Trip Start Feb 08, 2009
6Trip End Feb 16, 2009
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Stepping outside, the layers are immediately worth the added discomfort, as the thermometer on the veranda reads -15°C and the air shimmers with diamond dust snow. We walk across the villlage to the Holiday Club hotel to meet our group, as today we're going to husky farm for some dog-sledding. After checking in with the guide, we're sent to the kit room, where our outer layers are swapped for red all-in-one snowsuits (where luckily one fits 6'6" tall Guy), and we're given boots, mittens and balaclavas.
We rejoin the group in time to board a bus, which takes us on the short trip to the husky farm. As we get off the bus, we're greeted by the sound of hundreds of baying huskies, swiftly followed by the smell of hundreds of baying huskies. We're shown the sleds that we'll be using, with particular emphasis on the brake, taught a few hand signals and introduced to the dogs. I learn that the name 'husky' doesn't usually refer to any specific breed of dog, but is a generic name for any sled-dog. The ones which people tend to think of as huskies are Siberian Huskies or Alaskan Malamutes, but the dogs harnessed to my sled resemble everything from a white Alsation to a long-legged Beagle at the front. Most have the ice-blue eyes which they are famous for, and howl with excitement at the thought of running with us.
Paul takes first duty as the driver, so I arrange the reindeer hide in the sled and sit inches behind the bum of the last dog, which takes the opportunity to have a poo while he waits. Luckily, we're quickly untied from the rail and follow lead dog team out onto the trail. The sled crunches through the powder snow and the dog's traces rattle and creak. A guide follows up and down the line of the sleds on a snowmobile, checking everyone is managing their dogs. He manages to be in just the right place at the right time as a Japanese man stumbles and loses grip of his sled, the dogs leaving him behind in the snow.
As we stop and wait for him to be reunited with his sled, our dogs strain on their traces, pulling hard against the brake. The lead dog leapt up in the air several times, jolting the sled forward each time, raring to be running again. Soon enough, we're off again, and it is a glorious day with blue skies and sunshine, although the cold is biting and I have to keep wriggling my toes to keep them from becoming numb.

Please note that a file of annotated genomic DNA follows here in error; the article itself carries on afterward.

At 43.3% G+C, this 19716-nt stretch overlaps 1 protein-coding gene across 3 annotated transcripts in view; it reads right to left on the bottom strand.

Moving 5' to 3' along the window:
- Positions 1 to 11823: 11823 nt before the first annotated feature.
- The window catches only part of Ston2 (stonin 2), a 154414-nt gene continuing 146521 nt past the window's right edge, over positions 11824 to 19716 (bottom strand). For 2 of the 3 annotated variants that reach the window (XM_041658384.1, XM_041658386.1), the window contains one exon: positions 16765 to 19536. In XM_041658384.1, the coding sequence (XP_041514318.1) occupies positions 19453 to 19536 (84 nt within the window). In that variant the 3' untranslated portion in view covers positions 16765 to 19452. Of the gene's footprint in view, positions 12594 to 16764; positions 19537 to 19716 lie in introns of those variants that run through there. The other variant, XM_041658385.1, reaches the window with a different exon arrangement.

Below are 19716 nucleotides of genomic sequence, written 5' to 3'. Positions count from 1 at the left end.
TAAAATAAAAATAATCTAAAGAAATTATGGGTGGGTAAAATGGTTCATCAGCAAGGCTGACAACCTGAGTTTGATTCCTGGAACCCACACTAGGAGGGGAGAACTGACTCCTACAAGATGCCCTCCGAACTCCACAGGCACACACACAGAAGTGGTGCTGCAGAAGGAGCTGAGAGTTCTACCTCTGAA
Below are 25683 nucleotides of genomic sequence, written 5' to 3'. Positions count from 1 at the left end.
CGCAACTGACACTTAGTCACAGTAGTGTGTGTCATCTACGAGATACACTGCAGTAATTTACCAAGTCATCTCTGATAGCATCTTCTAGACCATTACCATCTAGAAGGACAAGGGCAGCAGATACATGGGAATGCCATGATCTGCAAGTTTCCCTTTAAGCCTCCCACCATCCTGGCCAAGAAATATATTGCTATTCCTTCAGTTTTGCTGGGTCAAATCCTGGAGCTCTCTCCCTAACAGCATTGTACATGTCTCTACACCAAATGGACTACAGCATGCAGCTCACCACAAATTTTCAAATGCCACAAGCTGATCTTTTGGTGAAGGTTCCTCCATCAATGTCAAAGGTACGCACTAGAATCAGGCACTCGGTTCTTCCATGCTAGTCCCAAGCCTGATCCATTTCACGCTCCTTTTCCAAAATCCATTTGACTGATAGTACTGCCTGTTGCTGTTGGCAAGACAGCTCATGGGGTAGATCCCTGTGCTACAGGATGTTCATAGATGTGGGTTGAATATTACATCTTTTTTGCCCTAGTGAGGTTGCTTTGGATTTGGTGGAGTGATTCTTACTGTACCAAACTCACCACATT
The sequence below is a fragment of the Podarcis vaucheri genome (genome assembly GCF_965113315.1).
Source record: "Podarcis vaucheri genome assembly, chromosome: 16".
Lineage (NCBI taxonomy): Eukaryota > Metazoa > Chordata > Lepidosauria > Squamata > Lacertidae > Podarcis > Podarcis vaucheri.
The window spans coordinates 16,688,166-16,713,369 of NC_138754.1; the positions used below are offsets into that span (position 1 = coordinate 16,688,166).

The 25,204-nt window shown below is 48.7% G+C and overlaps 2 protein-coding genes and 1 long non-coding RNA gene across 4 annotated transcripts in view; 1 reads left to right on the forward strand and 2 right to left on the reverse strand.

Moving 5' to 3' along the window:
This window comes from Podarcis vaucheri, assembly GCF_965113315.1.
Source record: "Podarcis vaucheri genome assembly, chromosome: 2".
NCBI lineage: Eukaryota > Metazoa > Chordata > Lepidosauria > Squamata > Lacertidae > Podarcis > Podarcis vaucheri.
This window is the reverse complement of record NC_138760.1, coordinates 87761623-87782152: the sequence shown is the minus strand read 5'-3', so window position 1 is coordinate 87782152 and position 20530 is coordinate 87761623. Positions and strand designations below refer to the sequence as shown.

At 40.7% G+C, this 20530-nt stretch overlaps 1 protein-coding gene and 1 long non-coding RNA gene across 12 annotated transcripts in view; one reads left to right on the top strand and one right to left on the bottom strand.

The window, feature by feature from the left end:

Halfway round our route, drivers and riders swap places, and now I'm in control of the sled. As we wait to re-start, our lead dog tries his jumping trick again, creeping forward a few feet with each tug on the traces. I hear a thump and a loud panting sound, and find the nose of the lead dog from the sled behind sniffing around my ankles after tugging forwards his sled in the same way. We set off again, and I call a few encouraging words to my dogs, "mush!" and "hi-ya!", not that they paid any attention to me.
Guiding the sled isn't as easy as it seems to the passenger, as you have to move your weight to steer and keep control of the speed on bends to stop the sled from tipping. I get distracted by several reindeer that break out of the forest and across our path, and tilt precariously on a sharp turn. And when I jump off the sled to run up a hill, I'm almost left behind when the dogs reach the flat. All too soon we're back in sight of the farm and being welcomed home by the yowls of the dogs that were left behind.
Our dogs are caught up by the kennelhand, and led back to the rail where they started from, all the time singing to their handlers. They start snapping up snow and licking their paws to cool down after their excercise, then rubbing their bellies into the snow and panting hard. Paul and I on the other hand, wait for the others to arrive back, then headed into a cabin where a log fire roared in the middle of the room for hot, wood-smoke scented coffee and pastries.